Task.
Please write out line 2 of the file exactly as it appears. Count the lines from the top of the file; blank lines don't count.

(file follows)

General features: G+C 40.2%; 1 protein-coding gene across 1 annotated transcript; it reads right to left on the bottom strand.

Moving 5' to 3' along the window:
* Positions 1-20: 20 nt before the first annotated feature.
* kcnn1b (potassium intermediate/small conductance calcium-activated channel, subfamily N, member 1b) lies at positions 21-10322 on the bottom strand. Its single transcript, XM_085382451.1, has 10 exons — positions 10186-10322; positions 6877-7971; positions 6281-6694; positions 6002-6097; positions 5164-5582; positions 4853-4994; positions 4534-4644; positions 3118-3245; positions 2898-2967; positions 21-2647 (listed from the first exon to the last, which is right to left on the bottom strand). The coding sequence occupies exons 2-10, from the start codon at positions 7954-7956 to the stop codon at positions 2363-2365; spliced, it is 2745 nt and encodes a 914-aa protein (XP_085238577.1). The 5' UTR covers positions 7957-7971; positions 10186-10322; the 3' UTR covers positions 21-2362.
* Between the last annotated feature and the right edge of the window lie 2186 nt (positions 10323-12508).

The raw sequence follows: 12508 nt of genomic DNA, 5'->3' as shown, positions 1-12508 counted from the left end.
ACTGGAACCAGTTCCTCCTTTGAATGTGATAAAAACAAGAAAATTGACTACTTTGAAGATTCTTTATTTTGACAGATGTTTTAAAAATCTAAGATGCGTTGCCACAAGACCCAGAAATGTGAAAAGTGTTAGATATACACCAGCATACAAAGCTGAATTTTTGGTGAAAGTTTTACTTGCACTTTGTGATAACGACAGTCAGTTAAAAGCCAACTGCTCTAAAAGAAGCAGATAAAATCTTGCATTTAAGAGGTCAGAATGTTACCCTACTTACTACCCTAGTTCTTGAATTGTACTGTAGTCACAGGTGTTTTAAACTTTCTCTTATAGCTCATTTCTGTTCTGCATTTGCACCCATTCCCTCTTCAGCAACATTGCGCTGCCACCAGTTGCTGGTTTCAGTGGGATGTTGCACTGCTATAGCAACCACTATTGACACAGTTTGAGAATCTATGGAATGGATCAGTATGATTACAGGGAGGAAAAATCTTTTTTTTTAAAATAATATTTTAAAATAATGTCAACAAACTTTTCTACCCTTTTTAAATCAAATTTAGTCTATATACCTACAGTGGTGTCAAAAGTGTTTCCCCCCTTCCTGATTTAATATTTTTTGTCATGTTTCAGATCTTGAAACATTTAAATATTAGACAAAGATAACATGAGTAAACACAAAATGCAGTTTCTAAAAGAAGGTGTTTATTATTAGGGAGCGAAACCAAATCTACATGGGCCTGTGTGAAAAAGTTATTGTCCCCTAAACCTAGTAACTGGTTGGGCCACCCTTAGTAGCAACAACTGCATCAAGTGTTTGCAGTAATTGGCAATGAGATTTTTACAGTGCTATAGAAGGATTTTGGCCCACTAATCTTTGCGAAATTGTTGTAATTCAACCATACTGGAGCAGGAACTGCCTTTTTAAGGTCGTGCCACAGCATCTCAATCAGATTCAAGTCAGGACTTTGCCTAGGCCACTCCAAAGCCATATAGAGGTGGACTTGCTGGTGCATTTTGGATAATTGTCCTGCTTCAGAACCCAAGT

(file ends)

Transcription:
Moving 5' to 3' along the window: